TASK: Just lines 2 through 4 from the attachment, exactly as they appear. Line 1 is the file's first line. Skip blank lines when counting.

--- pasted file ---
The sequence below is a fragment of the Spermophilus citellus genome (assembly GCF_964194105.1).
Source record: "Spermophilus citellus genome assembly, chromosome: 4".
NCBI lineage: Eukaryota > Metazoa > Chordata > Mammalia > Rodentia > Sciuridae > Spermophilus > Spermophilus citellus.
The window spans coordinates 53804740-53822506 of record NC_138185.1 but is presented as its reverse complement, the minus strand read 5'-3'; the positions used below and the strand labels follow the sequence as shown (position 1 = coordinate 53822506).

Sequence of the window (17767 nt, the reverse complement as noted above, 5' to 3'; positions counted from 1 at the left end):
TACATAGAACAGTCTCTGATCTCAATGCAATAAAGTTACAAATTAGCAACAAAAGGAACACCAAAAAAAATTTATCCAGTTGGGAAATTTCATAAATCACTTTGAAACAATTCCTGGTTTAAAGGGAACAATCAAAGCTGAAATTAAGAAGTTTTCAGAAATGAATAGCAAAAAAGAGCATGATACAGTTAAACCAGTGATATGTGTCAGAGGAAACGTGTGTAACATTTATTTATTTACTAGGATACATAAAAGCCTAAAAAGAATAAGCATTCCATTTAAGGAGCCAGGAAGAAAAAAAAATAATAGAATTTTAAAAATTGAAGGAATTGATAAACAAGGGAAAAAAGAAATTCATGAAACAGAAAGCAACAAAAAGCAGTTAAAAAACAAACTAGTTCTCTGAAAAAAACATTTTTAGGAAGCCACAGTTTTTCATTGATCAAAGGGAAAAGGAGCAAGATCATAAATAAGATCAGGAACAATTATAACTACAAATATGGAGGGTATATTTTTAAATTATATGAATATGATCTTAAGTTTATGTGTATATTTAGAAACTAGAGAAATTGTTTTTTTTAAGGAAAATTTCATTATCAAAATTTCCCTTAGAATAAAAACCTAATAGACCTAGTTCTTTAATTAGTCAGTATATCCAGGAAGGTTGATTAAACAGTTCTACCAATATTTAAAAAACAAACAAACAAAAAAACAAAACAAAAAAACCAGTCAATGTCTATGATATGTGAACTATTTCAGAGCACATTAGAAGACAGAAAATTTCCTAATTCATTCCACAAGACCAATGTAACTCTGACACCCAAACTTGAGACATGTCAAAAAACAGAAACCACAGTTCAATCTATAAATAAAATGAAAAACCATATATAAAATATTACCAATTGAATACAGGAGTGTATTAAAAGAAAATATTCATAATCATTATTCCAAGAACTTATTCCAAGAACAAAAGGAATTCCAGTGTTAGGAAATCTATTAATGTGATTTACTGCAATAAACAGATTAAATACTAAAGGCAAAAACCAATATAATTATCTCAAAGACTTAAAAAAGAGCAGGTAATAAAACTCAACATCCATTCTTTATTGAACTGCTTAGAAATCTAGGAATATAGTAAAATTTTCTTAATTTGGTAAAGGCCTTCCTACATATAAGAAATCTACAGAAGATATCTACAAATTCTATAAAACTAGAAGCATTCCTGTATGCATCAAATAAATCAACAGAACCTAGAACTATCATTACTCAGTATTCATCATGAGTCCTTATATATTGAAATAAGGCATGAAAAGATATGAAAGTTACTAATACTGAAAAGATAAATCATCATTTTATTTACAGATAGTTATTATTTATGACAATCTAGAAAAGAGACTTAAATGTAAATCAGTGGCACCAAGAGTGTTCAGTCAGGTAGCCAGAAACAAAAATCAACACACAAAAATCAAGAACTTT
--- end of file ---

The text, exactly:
Source record: "Spermophilus citellus genome assembly, chromosome: 4".
NCBI lineage: Eukaryota > Metazoa > Chordata > Mammalia > Rodentia > Sciuridae > Spermophilus > Spermophilus citellus.
The window spans coordinates 53804740-53822506 of record NC_138185.1 but is presented as its reverse complement, the minus strand read 5'-3'; the positions used below and the strand labels follow the sequence as shown (position 1 = coordinate 53822506).